The Cairo Affair [book review]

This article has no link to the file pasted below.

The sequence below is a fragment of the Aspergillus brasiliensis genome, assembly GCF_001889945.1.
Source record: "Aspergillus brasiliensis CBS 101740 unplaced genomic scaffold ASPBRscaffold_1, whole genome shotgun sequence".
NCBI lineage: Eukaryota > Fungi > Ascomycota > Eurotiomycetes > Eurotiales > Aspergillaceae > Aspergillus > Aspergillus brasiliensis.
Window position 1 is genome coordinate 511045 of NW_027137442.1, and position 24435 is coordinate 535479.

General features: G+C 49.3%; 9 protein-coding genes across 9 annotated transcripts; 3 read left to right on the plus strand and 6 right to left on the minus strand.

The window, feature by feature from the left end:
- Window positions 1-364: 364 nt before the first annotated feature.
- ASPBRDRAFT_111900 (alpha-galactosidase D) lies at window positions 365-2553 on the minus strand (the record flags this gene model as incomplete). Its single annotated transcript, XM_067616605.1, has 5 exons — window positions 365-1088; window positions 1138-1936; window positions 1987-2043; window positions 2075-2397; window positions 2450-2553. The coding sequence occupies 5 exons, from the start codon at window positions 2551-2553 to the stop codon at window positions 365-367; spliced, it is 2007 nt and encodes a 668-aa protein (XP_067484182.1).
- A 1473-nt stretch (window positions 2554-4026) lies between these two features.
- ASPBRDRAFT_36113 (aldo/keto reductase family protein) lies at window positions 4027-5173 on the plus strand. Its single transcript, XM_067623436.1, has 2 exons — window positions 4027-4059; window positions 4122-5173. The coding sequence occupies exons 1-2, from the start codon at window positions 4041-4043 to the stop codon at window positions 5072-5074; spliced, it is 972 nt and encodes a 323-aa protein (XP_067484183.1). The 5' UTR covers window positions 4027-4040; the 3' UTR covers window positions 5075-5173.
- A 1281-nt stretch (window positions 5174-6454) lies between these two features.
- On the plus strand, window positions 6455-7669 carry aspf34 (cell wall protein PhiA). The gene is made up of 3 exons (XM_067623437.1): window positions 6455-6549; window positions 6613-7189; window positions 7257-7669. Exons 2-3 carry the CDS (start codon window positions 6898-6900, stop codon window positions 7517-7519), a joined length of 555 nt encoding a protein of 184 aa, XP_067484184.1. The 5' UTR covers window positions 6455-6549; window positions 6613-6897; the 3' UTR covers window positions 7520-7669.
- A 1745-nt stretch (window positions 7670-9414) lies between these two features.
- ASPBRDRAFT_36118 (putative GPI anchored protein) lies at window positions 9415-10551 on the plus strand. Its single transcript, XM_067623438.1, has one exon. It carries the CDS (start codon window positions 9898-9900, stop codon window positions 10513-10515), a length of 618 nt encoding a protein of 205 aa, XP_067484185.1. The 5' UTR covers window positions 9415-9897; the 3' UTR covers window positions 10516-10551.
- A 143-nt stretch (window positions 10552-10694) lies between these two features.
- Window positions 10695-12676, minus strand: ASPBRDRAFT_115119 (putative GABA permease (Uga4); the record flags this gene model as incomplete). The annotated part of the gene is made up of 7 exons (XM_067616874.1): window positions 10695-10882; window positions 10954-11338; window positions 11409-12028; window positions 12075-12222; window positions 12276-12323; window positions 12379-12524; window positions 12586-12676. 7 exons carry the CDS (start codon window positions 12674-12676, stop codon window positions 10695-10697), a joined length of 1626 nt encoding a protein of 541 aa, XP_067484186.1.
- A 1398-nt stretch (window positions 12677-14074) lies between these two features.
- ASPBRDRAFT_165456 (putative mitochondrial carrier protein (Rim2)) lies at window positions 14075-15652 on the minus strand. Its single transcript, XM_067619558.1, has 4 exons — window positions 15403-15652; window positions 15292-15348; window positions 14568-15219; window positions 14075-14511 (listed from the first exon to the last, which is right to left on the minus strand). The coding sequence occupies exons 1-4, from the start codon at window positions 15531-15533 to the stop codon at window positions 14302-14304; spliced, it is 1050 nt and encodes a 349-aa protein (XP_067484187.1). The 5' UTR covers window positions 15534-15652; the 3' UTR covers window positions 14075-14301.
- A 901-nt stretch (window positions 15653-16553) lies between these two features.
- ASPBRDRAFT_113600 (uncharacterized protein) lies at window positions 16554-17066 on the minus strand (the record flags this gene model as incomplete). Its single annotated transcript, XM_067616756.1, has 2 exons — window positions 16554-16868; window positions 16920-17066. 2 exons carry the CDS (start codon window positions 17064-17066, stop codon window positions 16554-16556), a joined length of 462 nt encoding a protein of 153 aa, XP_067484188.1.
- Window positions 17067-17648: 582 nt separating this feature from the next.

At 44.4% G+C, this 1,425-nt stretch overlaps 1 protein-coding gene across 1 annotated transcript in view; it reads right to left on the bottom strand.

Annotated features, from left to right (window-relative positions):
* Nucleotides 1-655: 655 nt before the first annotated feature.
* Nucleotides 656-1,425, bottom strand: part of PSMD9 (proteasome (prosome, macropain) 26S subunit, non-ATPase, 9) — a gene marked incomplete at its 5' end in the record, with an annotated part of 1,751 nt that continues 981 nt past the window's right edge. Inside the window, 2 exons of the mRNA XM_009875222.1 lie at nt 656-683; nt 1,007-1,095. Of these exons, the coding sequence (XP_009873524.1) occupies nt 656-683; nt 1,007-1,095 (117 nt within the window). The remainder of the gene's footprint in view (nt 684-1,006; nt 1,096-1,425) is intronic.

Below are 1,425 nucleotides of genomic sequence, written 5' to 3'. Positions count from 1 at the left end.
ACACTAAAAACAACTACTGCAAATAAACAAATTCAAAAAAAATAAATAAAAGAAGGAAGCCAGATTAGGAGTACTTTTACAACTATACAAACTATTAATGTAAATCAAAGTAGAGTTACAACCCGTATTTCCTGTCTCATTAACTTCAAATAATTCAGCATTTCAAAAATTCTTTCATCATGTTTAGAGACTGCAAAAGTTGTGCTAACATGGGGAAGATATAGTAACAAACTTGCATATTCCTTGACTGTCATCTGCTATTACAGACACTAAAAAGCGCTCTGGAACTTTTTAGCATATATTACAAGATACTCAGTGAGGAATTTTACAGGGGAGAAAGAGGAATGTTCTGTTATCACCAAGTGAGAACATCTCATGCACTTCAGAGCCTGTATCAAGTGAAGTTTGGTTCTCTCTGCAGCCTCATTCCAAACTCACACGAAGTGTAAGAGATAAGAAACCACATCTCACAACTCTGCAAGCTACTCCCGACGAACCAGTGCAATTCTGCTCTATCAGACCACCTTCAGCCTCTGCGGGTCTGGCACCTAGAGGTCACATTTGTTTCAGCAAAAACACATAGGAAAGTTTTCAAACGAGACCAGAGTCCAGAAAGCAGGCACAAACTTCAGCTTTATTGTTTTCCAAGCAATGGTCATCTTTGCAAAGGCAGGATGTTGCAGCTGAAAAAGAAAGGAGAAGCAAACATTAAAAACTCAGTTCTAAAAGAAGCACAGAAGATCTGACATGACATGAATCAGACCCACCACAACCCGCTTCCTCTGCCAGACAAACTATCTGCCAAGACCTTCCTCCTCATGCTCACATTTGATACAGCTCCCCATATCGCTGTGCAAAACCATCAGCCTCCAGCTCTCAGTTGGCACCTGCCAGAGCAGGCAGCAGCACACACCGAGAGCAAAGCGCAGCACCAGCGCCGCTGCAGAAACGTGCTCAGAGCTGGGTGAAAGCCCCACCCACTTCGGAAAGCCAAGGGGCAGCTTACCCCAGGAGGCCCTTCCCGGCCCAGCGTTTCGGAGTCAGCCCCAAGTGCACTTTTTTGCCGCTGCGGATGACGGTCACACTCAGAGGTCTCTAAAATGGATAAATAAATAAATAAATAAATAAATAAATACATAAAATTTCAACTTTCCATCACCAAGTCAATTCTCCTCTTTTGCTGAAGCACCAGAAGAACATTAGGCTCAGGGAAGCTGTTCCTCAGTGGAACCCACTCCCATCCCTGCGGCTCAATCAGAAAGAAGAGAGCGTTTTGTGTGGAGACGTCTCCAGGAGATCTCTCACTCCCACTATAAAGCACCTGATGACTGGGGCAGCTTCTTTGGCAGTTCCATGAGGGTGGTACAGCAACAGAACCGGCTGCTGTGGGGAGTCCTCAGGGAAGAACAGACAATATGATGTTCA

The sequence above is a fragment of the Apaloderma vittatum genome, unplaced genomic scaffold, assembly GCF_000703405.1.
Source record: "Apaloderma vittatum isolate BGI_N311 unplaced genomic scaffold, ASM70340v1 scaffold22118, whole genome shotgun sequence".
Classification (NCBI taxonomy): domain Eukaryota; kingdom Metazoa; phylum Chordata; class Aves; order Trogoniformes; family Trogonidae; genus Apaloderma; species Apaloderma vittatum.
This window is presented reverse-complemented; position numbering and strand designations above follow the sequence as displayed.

After reading the Tourist trilogy, I decided to embark upon another spy novel by Steinhauer and took this book to India as another “emergency” book. Meaning as a way to escape delays and waits during our travel. While this is not a major change from the above trilogy, which I really liked, The Cairo Affair reads well and thus fits its purpose. Some of the appeal of the book is its immersion in very recent geopolitical events in Libya (far from over by now) and Egypt. (I presume there are a lot of other spy novels taking advantage of these major shifts, so this is not a major incentive for the book!) Another appeal is the connection with places I visited as a (real) tourist, from Budapest, to Croatia, to Cairo, even though I got a much more fragmented picture of the latter in the few days I spent there. While the underlying plot ends up being very thin (spoiler?!), I also liked the extreme ambiguity of the main character, whose motivations are never really revealed, possibly unknown even to herself. This major aspect of the novel makes for shortcomings on the realism plane. Worth a plane ride, definitely.

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